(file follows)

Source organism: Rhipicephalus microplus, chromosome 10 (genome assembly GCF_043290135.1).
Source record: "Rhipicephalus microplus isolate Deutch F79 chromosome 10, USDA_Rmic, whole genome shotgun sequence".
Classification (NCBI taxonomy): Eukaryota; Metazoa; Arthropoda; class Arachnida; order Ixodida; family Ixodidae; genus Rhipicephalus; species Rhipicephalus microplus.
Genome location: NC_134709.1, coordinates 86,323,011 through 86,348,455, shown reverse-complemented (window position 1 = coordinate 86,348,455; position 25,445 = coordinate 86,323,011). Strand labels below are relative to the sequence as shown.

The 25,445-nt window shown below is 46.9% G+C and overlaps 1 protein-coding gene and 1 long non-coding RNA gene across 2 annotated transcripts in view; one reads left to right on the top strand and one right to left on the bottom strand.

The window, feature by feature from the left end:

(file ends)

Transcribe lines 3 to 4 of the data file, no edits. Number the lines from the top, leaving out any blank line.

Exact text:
Classification (NCBI taxonomy): Eukaryota; Metazoa; Arthropoda; class Arachnida; order Ixodida; family Ixodidae; genus Rhipicephalus; species Rhipicephalus microplus.
Genome location: NC_134709.1, coordinates 86,323,011 through 86,348,455, shown reverse-complemented (window position 1 = coordinate 86,348,455; position 25,445 = coordinate 86,323,011). Strand labels below are relative to the sequence as shown.